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The Best Free Agent Signings in Detroit Tigers History

Jul 6, 2017; Detroit, MI, USA; Detroit Tigers right fielder J.D. Martinez swings his bat at Comerica Park. Rick Osentoski-USA TODAY Sports
Jul 6, 2017; Detroit, MI, USA; Detroit Tigers right fielder J.D. Martinez swings his bat at Comerica Park. Rick Osentoski-USA TODAY Sports /
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There’s a surprising name atop the list of the best Detroit Tigers free agent signings.

It has now been 45 years since the advent of MLB free agency, and 44 years since the Detroit Tigers signed their first ever free agent, the flashy and loquacious Tito Fuentes.

A few days ago Mike Petriello of MLB.com took a look at another former Detroit Tigers player, Max Scherzer, and wondered if he might be the best free agent of all time. That query led to a convoluted system of judging free agent signings, but it’s an enjoyable article, and we thought we might borrow the concept for the Detroit Tigers.

Petriello’s system assigns points to free agent signings based on their WAR per season, how many above-average (2+ WAR) seasons they had, MVP or Cy Young awards, World Series appearances, and if they brought back a solid return in a trade. They also included some specific criteria to determine free agents, only a few of which we’ve followed here:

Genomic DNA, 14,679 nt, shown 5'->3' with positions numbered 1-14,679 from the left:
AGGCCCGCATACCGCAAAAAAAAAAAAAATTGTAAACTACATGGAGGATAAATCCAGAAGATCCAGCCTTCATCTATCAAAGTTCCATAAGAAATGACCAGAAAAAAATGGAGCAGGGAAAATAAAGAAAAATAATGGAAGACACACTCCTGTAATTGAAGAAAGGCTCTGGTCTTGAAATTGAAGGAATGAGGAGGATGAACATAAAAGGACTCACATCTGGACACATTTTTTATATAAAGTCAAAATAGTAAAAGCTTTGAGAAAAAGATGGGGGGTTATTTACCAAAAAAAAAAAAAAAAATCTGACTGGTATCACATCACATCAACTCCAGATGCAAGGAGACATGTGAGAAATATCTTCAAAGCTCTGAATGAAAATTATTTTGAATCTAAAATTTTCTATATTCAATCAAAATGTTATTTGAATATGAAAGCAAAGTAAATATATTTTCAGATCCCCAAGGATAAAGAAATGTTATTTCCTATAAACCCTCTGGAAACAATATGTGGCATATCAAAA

• Only true free agents deals, no contract extensions. For our purposes that eliminates Justin Verlander, who signed an extension in 2013, and Miguel Cabrera, who the Tigers extended in 2008 and again in 2014.
  • Only look at deals of 2+ years. They chose 3+ years, but we’re being more forgiving.

And that’s it. We’ll begin our list with an Honorable Mention section for the man you see above.

Free Agent: J.D. Martinez, 2014, 6.4 points

3+ seasons, 3 above-average seasons, 3.4 WAR/yr

Perhaps it’s good J.D. Martinez barely misses this list, because his status as a minor-league free agent doesn’t quite fit with the rest of the names here. Truly one of the most remarkable aspects of the Houston Astros’ run of success over the past few years is they managed it despite making two huge blunders — drafting Mark Appell first overall in 2013, and cutting J.D. Martinez in 2014. But obviously no one expected Martinez to do what he did, and luckily for the Detroit Tigers he became one of the best examples of found money in modern baseball history. In parts of four seasons with Detroit J.D. Martinez hit .300/.361/.551 with 99 homers, and he’s responsible for one of the most memorable home runs in Comerica Park history. He would’ve placed 4th on this list if the Tigers had managed to get anything useful for him in a trade, but alas.

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